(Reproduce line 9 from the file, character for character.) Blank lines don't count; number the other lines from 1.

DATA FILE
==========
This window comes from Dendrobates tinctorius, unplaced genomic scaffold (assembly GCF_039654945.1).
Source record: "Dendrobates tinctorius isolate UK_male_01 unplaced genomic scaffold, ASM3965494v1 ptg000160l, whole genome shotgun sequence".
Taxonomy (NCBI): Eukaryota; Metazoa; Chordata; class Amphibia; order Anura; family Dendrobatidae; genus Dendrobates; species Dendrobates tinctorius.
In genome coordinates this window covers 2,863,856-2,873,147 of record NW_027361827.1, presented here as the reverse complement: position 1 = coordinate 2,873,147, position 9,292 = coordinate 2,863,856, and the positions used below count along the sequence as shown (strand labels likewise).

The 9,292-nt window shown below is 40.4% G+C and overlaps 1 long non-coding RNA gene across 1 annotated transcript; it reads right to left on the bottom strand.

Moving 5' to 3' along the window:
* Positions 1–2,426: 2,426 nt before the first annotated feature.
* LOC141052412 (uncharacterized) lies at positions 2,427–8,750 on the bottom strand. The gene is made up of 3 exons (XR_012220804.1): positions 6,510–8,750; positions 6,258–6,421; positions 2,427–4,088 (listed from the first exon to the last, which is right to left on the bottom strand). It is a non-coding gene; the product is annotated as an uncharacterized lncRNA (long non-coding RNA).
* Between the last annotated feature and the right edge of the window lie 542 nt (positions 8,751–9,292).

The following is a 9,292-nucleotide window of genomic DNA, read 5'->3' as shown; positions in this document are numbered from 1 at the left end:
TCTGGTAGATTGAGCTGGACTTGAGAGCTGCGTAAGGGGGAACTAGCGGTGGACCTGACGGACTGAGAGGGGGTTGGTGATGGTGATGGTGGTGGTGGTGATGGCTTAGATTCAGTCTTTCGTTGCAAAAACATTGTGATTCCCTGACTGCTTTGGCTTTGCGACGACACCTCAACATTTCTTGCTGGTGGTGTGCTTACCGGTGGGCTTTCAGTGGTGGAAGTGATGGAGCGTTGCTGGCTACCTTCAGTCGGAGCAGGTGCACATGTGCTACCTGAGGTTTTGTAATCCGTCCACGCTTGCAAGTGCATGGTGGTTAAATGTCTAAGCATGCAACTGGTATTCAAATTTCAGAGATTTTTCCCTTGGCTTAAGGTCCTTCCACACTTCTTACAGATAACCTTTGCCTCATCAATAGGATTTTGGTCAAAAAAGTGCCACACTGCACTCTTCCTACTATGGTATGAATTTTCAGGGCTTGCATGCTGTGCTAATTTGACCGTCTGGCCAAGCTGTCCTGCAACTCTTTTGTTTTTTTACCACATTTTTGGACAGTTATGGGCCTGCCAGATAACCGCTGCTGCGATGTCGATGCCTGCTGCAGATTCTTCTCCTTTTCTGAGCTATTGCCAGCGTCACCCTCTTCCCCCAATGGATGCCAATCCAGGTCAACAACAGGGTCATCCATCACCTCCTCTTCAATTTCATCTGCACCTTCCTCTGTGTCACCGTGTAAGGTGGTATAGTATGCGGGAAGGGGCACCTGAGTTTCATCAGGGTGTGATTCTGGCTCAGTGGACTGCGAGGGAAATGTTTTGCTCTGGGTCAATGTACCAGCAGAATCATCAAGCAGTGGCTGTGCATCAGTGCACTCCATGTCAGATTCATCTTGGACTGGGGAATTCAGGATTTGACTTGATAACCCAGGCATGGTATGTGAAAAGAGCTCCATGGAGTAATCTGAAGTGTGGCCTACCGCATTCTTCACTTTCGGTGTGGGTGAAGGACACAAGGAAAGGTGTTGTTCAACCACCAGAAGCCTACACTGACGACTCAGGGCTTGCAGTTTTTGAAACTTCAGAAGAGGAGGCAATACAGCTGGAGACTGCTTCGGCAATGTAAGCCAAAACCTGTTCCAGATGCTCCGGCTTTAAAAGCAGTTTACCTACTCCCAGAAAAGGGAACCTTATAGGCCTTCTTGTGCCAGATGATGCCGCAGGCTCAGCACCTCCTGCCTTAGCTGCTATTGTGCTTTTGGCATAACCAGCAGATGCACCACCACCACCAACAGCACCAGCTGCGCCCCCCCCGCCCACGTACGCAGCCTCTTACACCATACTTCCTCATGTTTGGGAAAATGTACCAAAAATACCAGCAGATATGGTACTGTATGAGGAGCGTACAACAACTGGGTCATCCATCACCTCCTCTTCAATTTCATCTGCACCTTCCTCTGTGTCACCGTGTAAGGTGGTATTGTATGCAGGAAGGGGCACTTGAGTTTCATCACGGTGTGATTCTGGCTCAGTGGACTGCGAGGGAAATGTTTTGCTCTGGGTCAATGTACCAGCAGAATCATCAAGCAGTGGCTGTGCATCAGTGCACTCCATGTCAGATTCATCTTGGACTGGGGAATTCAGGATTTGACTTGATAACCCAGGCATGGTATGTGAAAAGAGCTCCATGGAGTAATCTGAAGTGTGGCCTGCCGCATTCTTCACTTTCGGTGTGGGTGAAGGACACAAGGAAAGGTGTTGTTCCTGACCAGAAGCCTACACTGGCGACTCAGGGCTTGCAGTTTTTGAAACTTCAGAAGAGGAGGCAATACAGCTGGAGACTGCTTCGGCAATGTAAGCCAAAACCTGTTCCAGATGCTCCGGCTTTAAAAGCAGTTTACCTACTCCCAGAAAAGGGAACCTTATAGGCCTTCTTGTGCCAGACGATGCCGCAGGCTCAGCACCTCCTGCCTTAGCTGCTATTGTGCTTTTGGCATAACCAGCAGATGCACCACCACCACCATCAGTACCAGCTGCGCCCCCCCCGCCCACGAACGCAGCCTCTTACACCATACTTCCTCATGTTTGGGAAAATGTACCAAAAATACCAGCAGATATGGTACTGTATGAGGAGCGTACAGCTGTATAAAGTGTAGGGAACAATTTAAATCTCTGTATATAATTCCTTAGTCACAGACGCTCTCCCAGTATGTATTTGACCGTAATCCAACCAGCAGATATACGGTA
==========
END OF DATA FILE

* Between the last annotated feature and the right edge of the window lie 542 nt (positions 8,751–9,292).